Ratio data can also be used to determine the actual mortality rates experienced by populations (Bender, 2006). In an age-stable, stationary population where recruitment is defined as occurring at age 1.5, the percentage of yearling males in the prehunting male population equals the annual adult (age >1.5) male mortality rate (Burgoyne, 1981; Roseberry and Woolf, 1991). This mortality rate also is equivalent to the grand mean of all age-specific mortality rates, weighted by numbers in each age class, from a life table analysis (Bender and Spencer, 1999). What this means is fairly simple: Picture a full glass of water; this is the age-stable, stationary population. If 10 ounces of water are added to the full glass, 10 ounces must flow out. The added 10 ounces is the recruitment; the lost 10 ounces is the mortality. If the glass holds 20 ounces, then the recruitment (yearling percentage) and mortality rate both equal 10/20, or 0.50.

This approach assumes that the population is age-stable and stationary, meaning that its size is neither increasing nor declining (stationary) and that the relative proportions of individuals in each age class do not change (age-stable). Neither of these assumptions is likely to be met in free-ranging populations. Hence, the yearling percentage will slightly overestimate the true mortality rate if the population is increasing (because proportionally more yearlings are entering the adult male population; i.e., age structure is declining), and will slightly underestimate the true mortality rate if the population is declining (because fewer young are being produced and hence proportionally fewer yearling males are being recruited relative to past years; Roseberry and Woolf, 1991). Mortality rates can be corrected for population trend, but the correction is usually small (Bender, 2006) and unlikely to affect interpretations for most managers. See Bender (2006) for directions on how to correct mortality rates for population trend, if desired.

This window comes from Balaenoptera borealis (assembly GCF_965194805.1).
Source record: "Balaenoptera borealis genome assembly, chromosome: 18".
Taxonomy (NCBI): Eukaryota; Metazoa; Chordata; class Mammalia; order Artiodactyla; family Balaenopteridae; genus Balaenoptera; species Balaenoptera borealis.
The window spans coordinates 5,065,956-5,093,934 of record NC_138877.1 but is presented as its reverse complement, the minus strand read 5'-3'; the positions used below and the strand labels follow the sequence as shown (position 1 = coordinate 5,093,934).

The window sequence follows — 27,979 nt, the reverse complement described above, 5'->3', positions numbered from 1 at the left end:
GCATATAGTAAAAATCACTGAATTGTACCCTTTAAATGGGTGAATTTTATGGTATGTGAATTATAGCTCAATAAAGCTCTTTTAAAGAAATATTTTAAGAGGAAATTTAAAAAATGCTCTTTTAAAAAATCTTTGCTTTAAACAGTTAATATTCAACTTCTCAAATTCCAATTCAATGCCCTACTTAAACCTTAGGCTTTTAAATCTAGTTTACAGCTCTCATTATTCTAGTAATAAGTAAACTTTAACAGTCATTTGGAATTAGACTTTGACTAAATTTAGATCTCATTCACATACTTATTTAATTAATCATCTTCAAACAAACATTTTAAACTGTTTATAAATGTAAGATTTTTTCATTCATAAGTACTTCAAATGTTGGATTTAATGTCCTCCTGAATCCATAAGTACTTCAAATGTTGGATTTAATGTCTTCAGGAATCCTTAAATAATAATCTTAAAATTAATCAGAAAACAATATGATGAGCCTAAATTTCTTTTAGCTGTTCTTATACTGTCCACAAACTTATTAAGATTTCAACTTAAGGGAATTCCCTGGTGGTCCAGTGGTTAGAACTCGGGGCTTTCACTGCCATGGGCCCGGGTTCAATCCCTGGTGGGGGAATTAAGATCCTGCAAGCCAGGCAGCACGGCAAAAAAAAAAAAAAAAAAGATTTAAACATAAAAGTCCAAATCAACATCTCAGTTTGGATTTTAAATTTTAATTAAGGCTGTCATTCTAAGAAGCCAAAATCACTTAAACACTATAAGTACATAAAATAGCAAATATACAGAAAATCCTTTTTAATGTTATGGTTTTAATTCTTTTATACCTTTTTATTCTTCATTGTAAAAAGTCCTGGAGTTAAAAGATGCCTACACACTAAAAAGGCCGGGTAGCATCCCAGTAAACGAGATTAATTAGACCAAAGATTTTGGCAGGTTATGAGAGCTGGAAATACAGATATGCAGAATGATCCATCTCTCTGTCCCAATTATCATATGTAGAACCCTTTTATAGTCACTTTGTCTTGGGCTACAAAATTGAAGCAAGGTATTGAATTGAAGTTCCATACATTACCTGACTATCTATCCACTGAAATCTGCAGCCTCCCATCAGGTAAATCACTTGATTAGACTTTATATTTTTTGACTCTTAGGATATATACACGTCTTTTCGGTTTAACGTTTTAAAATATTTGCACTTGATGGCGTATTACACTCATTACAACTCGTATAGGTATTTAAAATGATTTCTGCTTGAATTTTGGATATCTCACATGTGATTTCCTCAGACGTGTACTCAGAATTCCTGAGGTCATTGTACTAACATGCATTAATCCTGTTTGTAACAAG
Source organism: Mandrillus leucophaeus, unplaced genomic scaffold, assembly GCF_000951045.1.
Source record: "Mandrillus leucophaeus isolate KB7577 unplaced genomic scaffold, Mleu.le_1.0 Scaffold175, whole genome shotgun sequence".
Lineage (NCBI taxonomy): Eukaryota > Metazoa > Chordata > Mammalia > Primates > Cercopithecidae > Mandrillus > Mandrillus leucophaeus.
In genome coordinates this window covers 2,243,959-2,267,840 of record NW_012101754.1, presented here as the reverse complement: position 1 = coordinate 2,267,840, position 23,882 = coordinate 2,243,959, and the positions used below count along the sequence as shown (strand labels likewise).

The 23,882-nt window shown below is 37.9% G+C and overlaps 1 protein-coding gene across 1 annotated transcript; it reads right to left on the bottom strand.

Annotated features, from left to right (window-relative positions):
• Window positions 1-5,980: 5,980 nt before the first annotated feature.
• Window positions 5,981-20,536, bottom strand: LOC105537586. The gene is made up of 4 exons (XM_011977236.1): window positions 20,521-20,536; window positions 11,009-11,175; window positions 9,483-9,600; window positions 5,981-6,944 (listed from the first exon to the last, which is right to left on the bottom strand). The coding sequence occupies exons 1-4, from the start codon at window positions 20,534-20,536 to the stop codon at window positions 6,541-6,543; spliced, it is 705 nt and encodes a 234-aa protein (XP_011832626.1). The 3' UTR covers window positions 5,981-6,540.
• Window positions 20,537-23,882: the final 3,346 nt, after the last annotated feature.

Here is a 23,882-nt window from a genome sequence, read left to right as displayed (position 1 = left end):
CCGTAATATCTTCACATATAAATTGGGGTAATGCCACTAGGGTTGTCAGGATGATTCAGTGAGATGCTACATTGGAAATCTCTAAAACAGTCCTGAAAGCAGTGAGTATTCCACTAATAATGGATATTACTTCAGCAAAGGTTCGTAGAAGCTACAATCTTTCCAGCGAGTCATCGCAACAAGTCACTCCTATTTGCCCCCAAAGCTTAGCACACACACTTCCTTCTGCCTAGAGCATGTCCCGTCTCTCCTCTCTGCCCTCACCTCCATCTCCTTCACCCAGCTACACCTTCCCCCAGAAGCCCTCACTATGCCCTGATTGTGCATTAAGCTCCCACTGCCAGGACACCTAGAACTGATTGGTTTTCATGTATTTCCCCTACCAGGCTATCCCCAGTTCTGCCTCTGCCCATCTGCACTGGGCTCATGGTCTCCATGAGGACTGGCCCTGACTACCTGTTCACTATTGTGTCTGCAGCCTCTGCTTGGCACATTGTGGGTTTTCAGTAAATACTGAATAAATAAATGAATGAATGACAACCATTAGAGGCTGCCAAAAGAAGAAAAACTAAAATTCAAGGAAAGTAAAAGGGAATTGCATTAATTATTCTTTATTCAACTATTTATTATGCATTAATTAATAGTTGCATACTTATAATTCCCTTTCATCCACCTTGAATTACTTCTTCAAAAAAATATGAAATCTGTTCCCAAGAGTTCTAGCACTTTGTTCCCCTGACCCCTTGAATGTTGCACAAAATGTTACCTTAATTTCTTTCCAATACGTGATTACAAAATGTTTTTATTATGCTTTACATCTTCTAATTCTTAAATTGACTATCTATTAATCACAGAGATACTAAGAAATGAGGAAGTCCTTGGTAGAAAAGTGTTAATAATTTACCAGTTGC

Example: If an autumn composition survey indicated that there were 25 males/100 females, and that 20 of those males were subjectively classified as yearlings (typically by antler characteristics), then:

Male mortality rate = (MM) = 20/25 = 0.80

For females and species that cannot be aged from aerial surveys, age structure of harvested animals can be used to determine the yearling proportions if harvest can be assumed to be reasonably unselective of age class and harvests are large; this approach is often used by state agencies at the game management unit level or larger. The more intensively hunted a population is, the more likely this assumption is to be true. Bender and Spencer (1999) and Bender et al. (2004) corroborated the use of yearling proportions for estimating mortality rates of male elk and black-tailed deer (O. hemionus columbianus), respectively, over a variety of harvest intensities. As a note of caution, managers should be aware of the nutritional status of their herds when classifying males into yearling or older age classes. The better the nutrition, the better the antler development of yearlings can be (Bender, 2011a) and the more difficult it becomes to classify yearlings based solely on antler characteristics.